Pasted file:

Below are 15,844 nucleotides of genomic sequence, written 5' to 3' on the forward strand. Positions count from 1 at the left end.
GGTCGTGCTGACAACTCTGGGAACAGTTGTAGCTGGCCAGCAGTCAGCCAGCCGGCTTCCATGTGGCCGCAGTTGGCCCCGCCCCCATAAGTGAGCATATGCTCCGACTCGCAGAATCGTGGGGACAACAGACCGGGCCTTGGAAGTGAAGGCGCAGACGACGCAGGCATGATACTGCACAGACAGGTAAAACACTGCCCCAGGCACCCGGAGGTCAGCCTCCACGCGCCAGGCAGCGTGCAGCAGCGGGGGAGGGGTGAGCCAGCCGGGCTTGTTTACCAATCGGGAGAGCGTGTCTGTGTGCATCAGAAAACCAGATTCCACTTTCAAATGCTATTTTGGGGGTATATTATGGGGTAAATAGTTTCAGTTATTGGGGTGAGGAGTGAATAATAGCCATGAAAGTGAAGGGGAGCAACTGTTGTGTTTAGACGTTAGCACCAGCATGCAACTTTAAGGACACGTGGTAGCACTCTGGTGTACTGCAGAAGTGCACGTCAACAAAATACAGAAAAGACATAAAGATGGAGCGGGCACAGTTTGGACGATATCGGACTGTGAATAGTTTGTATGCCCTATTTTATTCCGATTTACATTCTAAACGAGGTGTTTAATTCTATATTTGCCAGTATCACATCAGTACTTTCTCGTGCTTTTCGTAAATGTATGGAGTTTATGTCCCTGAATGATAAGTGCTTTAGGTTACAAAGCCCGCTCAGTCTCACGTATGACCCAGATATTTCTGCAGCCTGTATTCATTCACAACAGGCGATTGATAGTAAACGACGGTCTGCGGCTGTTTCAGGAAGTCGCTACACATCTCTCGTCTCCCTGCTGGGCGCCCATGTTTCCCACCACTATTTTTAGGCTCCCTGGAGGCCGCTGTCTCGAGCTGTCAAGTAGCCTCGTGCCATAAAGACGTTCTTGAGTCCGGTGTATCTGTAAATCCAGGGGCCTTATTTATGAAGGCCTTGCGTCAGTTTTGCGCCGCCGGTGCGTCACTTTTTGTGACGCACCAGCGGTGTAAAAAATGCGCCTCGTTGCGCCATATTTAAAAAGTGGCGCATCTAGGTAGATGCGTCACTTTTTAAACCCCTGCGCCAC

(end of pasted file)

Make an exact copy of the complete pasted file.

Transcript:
Below are 15,844 nucleotides of genomic sequence, written 5' to 3' on the forward strand. Positions count from 1 at the left end.
GGTCGTGCTGACAACTCTGGGAACAGTTGTAGCTGGCCAGCAGTCAGCCAGCCGGCTTCCATGTGGCCGCAGTTGGCCCCGCCCCCATAAGTGAGCATATGCTCCGACTCGCAGAATCGTGGGGACAACAGACCGGGCCTTGGAAGTGAAGGCGCAGACGACGCAGGCATGATACTGCACAGACAGGTAAAACACTGCCCCAGGCACCCGGAGGTCAGCCTCCACGCGCCAGGCAGCGTGCAGCAGCGGGGGAGGGGTGAGCCAGCCGGGCTTGTTTACCAATCGGGAGAGCGTGTCTGTGTGCATCAGAAAACCAGATTCCACTTTCAAATGCTATTTTGGGGGTATATTATGGGGTAAATAGTTTCAGTTATTGGGGTGAGGAGTGAATAATAGCCATGAAAGTGAAGGGGAGCAACTGTTGTGTTTAGACGTTAGCACCAGCATGCAACTTTAAGGACACGTGGTAGCACTCTGGTGTACTGCAGAAGTGCACGTCAACAAAATACAGAAAAGACATAAAGATGGAGCGGGCACAGTTTGGACGATATCGGACTGTGAATAGTTTGTATGCCCTATTTTATTCCGATTTACATTCTAAACGAGGTGTTTAATTCTATATTTGCCAGTATCACATCAGTACTTTCTCGTGCTTTTCGTAAATGTATGGAGTTTATGTCCCTGAATGATAAGTGCTTTAGGTTACAAAGCCCGCTCAGTCTCACGTATGACCCAGATATTTCTGCAGCCTGTATTCATTCACAACAGGCGATTGATAGTAAACGACGGTCTGCGGCTGTTTCAGGAAGTCGCTACACATCTCTCGTCTCCCTGCTGGGCGCCCATGTTTCCCACCACTATTTTTAGGCTCCCTGGAGGCCGCTGTCTCGAGCTGTCAAGTAGCCTCGTGCCATAAAGACGTTCTTGAGTCCGGTGTATCTGTAAATCCAGGGGCCTTATTTATGAAGGCCTTGCGTCAGTTTTGCGCCGCCGGTGCGTCACTTTTTGTGACGCACCAGCGGTGTAAAAAATGCGCCTCGTTGCGCCATATTTAAAAAGTGGCGCATCTAGGTAGATGCGTCACTTTTTAAACCCCTGCGCCAC